- Resolving Conflicts and Negotiating with Others — Handling complaints, settling disputes, and resolving grievances and conflicts, or otherwise negotiating with others.
- Monitoring and Controlling Resources — Monitoring and controlling resources and overseeing the spending of money.
- Staffing Organizational Units — Recruiting, interviewing, selecting, hiring, and promoting employees in an organization.
- Identifying Objects, Actions, and Events — Identifying information by categorizing, estimating, recognizing differences or similarities, and detecting changes in circumstances or events.
- Provide Consultation and Advice to Others — Providing guidance and expert advice to management or other groups on technical, systems-, or process-related topics.
- Scheduling Work and Activities — Scheduling events, programs, and activities, as well as the work of others.
- Updating and Using Relevant Knowledge — Keeping up-to-date technically and applying new knowledge to your job.
- Interpreting the Meaning of Information for Others — Translating or explaining what information means and how it can be used.
- Monitor Processes, Materials, or Surroundings — Monitoring and reviewing information from materials, events, or the environment, to detect or assess problems.
- Estimating the Quantifiable Characteristics of Products, Events, or Information — Estimating sizes, distances, and quantities; or determining time, costs, resources, or materials needed to perform a work activity.
- Evaluating Information to Determine Compliance with Standards — Using relevant information and individual judgment to determine whether events or processes comply with laws, regulations, or standards.
- Judging the Qualities of Things, Services, or People — Assessing the value, importance, or quality of things or people.
- Selling or Influencing Others — Convincing others to buy merchandise/goods or to otherwise change their minds or actions.
- Training and Teaching Others — Identifying the educational needs of others, developing formal educational or training programs or classes, and teaching or instructing others.
- Thinking Creatively — Developing, designing, or creating new applications, ideas, relationships, systems, or products, including artistic contributions.
- Documenting/Recording Information — Entering, transcribing, recording, storing, or maintaining information in written or electronic/magnetic form.
Detailed Work Activities
- Confer with organizational members to accomplish work activities.
- Monitor external affairs or events affecting business operations.
- Develop procedures to evaluate organizational activities.
- Analyze data to inform operational decisions or activities.
- Develop organizational goals or objectives.
- Develop operating strategies, plans, or procedures.
- Negotiate contracts for transportation, distribution, or logistics services.
- Coordinate with external parties to exchange information.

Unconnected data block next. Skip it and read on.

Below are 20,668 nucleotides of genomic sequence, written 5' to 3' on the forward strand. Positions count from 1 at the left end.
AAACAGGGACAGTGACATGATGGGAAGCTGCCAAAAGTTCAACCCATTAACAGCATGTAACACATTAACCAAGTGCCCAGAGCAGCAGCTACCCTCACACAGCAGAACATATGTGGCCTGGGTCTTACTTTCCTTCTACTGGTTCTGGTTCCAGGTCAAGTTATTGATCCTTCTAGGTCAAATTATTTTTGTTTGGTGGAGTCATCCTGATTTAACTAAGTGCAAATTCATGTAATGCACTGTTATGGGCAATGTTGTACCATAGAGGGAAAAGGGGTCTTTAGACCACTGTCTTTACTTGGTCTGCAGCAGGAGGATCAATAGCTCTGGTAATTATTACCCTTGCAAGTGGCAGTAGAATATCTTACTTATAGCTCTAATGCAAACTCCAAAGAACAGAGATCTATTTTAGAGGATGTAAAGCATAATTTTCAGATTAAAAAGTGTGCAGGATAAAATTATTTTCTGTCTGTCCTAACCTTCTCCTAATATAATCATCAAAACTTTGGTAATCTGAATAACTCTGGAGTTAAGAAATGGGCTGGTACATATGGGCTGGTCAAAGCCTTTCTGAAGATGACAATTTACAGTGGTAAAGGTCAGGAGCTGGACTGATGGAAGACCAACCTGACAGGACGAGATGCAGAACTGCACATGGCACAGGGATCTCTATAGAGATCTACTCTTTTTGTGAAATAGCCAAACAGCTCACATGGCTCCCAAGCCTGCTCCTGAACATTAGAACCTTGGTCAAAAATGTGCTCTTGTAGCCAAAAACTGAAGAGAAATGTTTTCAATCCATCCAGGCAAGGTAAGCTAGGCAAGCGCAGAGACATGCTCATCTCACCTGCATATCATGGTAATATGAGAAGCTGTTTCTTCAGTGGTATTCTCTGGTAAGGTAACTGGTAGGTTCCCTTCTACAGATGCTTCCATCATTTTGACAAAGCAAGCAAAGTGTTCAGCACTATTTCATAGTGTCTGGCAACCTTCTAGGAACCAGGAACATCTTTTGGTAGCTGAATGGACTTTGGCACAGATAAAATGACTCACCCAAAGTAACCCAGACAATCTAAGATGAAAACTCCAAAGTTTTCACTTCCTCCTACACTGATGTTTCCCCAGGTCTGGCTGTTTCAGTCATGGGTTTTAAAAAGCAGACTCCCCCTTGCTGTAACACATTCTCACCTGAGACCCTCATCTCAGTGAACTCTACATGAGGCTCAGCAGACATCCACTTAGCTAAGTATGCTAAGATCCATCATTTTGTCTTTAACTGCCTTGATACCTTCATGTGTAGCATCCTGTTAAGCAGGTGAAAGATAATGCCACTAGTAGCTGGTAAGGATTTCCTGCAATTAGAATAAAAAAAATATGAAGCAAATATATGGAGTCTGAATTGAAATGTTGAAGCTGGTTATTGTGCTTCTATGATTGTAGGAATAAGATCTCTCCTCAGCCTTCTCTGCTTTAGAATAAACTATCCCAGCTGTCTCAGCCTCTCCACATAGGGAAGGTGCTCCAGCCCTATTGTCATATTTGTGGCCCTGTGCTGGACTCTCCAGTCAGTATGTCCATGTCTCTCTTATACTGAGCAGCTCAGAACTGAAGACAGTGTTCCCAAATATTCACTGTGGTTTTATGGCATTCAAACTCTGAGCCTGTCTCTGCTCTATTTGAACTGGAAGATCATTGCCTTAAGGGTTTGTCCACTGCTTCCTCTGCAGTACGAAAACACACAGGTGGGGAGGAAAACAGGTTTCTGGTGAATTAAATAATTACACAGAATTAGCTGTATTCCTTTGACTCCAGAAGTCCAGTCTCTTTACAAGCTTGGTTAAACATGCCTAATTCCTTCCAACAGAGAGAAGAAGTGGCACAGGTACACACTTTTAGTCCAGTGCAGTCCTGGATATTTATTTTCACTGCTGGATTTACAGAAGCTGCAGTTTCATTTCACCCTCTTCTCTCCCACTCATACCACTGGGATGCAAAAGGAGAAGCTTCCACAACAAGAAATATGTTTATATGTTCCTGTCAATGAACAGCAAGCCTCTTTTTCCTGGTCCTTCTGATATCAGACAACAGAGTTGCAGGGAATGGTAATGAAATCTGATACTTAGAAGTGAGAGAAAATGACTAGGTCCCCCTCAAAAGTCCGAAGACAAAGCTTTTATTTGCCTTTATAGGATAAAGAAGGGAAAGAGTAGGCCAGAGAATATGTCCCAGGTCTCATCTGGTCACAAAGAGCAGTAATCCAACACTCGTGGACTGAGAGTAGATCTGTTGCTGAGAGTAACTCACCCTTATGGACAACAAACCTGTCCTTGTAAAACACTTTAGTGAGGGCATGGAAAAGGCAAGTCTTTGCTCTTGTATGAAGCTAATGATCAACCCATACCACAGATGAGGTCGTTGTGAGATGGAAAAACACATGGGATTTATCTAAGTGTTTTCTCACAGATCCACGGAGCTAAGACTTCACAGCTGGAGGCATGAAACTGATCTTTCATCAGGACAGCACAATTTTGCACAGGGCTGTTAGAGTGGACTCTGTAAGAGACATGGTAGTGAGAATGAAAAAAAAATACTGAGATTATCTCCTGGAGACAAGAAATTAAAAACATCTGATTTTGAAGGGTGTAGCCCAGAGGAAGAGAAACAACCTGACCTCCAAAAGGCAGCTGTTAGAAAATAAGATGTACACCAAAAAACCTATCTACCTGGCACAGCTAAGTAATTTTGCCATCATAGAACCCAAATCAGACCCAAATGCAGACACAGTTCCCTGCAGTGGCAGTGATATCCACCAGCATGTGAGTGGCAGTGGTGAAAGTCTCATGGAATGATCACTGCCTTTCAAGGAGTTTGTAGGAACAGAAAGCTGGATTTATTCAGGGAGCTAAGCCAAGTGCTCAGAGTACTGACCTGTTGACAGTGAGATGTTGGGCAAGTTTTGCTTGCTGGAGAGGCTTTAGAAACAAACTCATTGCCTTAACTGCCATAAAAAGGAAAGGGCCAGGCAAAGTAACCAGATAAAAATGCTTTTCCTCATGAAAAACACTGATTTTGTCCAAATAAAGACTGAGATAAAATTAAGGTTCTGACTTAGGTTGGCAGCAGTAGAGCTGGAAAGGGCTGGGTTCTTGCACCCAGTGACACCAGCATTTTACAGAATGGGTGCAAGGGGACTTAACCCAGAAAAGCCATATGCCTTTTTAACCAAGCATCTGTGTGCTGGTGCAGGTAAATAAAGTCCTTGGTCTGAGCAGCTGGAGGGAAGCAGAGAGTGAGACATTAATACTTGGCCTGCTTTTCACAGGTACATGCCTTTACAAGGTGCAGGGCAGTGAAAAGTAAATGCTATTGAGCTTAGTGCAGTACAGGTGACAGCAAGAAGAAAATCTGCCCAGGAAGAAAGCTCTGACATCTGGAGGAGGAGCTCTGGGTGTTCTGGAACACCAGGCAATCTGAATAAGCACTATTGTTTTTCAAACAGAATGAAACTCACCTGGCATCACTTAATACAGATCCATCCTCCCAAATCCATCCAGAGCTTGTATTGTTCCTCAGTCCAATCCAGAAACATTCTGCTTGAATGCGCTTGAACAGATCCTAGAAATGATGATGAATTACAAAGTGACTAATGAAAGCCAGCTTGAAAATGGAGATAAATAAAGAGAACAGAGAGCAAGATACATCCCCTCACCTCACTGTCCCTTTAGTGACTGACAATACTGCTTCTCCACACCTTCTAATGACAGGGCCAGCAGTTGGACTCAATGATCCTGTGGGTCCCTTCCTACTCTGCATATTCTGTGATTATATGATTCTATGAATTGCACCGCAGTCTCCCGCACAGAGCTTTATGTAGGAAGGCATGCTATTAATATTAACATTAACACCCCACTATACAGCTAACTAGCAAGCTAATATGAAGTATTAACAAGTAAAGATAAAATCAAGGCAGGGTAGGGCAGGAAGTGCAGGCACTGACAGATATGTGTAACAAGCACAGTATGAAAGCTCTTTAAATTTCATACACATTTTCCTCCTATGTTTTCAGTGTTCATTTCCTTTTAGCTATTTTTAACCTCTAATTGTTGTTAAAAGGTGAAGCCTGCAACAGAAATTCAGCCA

- Implement organizational process or policy changes.
- Manage operations, research, or logistics projects.
- Develop organizational methods or procedures.
- Manage inventories of products or organizational resources.
- Monitor performance of organizational members or partners.
- Analyze data to assess operational or project effectiveness.
- Implement transportation changes to reduce environmental impact.
- Document organizational or operational procedures.
- Estimate cost or material requirements.
- Estimate labor requirements.
- Evaluate potential of products, technologies, or resources.
- Develop sustainable organizational policies or practices.
- Evaluate environmental impact of operational or development activities.
- Identify opportunities for green initiatives.
- Evaluate quality of materials or products.
- Electronic Mail — 100% responded “Every day.”
- Telephone — 100% responded “Every day.”
- Face-to-Face Discussions — 92% responded “Every day.”
- Indoors, Environmentally Controlled — 96% responded “Every day.”
- Duration of Typical Work Week — 89% responded “More than 40 hours.”
- Work With Work Group or Team — 63% responded “Extremely important.”
- Freedom to Make Decisions — 52% responded “A lot of freedom.”
- Contact With Others — 48% responded “Constant contact with others.”
- Structured versus Unstructured Work — 52% responded “Some freedom.”
- Frequency of Decision Making — 52% responded “Every day.”
- Spend Time Sitting — 48% responded “More than half the time.”
- Impact of Decisions on Co-workers or Company Results — 37% responded “Very important results.”
- Time Pressure — 44% responded “Once a week or more but not every day.”
- Coordinate or Lead Others — 56% responded “Very important.”
- Responsibility for Outcomes and Results — 41% responded “High responsibility.”
- Importance of Being Exact or Accurate — 52% responded “Very important.”
- Letters and Memos — 41% responded “Once a week or more but not every day.”